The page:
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I just started playing the violin a few days ago. I looked at a few videos here an there before and after my first violin lesson, and of course, the spider exercises came up a few times (including during the lesson).

After practicing it on my own a few times, I noticed I can't seem to slide my thumb down the bow (when going against gravity) if it touches the bow too much.

From what I understand, when holding the bow, only the very tip of the thumb should be touching the bow. Unless I do the same thing in the spider exercises, the friction won't let me slide down my thumb. If the thumb slides just a tiny bit inwards, the friction is too strong.

Didn't really see a reference to this point anywhere. Should I be able to do it even if it's not just the very tip of the thumb touching? Or do I just need to make sure my thumb doesn't slide a little bit inwards?

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The main point of the exercise is that you are working on keeping the thumb in a curved position, not having the first knuckle lock inwards, which makes the thumb muscle engaged.

Understanding why the exercise is used will be more helpful to you than mastering the exercise itself.

Ultimately what you are working towards in your bow hold is to have the hand nearly completely relaxed, with little to no muscle engagement throughout the hand, and the weight of the hand laying against the first finger, with no pressure from the back fingers.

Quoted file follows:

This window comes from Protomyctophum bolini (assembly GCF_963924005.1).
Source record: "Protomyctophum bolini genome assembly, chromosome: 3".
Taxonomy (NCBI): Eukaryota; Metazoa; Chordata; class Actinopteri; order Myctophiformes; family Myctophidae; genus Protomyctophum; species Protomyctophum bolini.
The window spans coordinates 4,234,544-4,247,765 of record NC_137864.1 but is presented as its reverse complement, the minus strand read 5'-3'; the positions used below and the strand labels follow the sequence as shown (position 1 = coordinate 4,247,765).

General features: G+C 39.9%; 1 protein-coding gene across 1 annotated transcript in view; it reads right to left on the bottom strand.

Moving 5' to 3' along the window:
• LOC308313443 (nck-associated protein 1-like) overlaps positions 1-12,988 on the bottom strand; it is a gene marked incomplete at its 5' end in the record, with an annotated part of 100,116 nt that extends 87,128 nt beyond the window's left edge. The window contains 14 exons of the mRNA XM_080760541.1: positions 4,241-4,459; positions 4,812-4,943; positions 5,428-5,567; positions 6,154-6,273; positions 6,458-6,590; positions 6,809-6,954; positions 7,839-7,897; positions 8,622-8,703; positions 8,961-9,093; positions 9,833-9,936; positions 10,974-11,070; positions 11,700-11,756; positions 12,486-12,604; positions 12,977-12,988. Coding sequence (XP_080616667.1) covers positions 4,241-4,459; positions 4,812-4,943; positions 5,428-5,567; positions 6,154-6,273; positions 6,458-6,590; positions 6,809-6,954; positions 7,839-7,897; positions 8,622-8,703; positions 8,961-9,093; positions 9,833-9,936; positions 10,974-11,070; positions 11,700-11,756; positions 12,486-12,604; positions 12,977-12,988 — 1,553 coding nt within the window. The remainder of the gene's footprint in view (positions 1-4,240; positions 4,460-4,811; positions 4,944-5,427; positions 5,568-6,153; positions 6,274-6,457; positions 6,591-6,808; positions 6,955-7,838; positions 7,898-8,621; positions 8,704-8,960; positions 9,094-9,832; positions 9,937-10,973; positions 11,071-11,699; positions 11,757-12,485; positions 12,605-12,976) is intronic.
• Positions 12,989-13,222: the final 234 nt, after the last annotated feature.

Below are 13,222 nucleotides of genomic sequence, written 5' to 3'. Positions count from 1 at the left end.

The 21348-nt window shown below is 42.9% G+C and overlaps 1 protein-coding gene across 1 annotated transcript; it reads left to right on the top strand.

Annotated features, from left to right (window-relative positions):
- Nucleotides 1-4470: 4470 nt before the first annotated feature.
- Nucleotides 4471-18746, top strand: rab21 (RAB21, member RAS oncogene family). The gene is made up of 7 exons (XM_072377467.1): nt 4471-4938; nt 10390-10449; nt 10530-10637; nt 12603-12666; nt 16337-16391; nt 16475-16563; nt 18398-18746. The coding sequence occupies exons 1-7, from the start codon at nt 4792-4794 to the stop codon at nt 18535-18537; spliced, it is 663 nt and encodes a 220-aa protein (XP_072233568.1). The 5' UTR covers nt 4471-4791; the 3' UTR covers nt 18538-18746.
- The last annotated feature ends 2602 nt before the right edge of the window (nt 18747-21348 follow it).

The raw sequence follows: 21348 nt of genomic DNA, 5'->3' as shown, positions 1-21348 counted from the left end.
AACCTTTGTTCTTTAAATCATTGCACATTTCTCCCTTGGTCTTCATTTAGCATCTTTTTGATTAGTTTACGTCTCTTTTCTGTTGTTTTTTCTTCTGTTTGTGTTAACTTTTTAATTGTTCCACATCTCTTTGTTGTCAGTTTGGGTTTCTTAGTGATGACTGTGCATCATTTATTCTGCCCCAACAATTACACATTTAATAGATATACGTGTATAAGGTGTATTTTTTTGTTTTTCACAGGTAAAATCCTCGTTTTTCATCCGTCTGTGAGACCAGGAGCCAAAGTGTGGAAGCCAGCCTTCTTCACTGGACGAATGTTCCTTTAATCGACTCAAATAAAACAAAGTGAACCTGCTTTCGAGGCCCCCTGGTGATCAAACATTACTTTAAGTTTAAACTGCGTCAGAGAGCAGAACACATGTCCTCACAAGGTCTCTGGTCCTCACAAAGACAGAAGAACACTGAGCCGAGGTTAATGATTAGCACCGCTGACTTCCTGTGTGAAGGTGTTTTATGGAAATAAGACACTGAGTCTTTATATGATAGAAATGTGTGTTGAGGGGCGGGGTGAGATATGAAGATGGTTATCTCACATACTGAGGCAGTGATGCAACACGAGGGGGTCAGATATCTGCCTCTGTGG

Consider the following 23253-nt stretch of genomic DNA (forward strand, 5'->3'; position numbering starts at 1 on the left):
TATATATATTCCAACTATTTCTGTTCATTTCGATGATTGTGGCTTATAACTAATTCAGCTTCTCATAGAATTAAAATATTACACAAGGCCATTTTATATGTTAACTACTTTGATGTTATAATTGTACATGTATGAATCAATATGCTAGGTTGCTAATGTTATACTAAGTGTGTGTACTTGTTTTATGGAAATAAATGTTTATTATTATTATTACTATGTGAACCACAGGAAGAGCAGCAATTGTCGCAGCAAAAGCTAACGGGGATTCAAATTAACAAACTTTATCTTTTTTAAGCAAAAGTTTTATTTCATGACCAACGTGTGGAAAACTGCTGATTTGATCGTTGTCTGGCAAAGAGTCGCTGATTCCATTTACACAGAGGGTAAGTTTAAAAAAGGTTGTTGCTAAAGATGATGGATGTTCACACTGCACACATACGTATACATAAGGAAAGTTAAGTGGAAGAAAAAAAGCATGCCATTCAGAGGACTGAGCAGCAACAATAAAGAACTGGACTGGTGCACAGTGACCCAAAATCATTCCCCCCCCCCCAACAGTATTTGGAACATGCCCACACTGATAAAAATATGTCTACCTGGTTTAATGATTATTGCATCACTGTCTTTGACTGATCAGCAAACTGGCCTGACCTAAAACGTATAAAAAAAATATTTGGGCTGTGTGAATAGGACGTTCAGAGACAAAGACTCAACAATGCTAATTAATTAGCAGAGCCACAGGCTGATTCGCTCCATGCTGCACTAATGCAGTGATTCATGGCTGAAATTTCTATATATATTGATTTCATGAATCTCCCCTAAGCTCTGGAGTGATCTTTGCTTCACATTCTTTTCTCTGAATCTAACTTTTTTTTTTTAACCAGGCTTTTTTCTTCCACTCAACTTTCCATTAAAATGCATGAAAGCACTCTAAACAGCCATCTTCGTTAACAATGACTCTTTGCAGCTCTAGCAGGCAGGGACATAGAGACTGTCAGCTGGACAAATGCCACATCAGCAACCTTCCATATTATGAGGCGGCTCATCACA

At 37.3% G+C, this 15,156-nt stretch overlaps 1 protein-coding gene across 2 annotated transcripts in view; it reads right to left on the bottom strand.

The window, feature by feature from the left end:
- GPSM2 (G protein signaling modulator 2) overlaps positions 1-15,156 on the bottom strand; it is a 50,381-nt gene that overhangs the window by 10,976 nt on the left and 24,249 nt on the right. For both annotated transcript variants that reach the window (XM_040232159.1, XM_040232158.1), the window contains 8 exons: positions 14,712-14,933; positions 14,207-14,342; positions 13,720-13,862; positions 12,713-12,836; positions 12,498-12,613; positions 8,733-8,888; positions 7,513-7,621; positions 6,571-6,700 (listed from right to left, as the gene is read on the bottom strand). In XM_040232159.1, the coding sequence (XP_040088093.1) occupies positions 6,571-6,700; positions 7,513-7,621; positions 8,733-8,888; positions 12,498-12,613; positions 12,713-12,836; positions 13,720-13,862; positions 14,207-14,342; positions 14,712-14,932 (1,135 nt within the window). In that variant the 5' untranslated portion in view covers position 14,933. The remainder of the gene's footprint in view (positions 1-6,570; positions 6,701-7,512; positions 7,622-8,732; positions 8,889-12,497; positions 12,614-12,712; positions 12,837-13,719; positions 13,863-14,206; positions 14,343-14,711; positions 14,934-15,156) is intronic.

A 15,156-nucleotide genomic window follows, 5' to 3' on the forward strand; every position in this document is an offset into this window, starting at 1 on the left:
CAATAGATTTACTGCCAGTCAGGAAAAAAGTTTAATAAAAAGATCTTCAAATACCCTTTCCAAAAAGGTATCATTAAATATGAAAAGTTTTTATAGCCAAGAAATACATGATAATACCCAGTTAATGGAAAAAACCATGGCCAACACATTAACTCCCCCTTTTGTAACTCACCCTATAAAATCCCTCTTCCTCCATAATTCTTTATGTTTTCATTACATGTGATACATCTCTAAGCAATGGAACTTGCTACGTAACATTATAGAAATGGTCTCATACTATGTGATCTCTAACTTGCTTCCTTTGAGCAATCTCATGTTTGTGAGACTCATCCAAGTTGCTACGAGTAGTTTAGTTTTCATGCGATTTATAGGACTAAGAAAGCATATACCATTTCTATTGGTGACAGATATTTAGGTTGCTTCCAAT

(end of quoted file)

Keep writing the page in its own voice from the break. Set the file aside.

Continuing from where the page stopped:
One of the most common events when learning the bow is that the thumb clicks inward and presses against the stick, especially on the extension when playing to the tip. The thumb then stays engaged with pressure on the stick on the return stroke, and the back fingers automatically press against the stick towards the thumb.

If muscles are engaged in the hand, this creates stiffness in the wrist, making it harder to learn to keep the wrist flexible and relaxed. Getting the wrist to disengage and stay relaxed is one of the main challenges in bow technique, as we automatically lock up our wrist when grasping things.

  • Curved? do you mean away from the bow (like when you give a "thumbs up") or just a little bit bent towards the bow, just not too much to cause tension? (And of course, thank you!) – user1999728 Aug 4 '17 at 7:23
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    curved as it is if you touch the side of your first finger to make an "O" shape, or an "OK" sign with your hand. – Alphonso Balvenie Aug 6 '17 at 3:25

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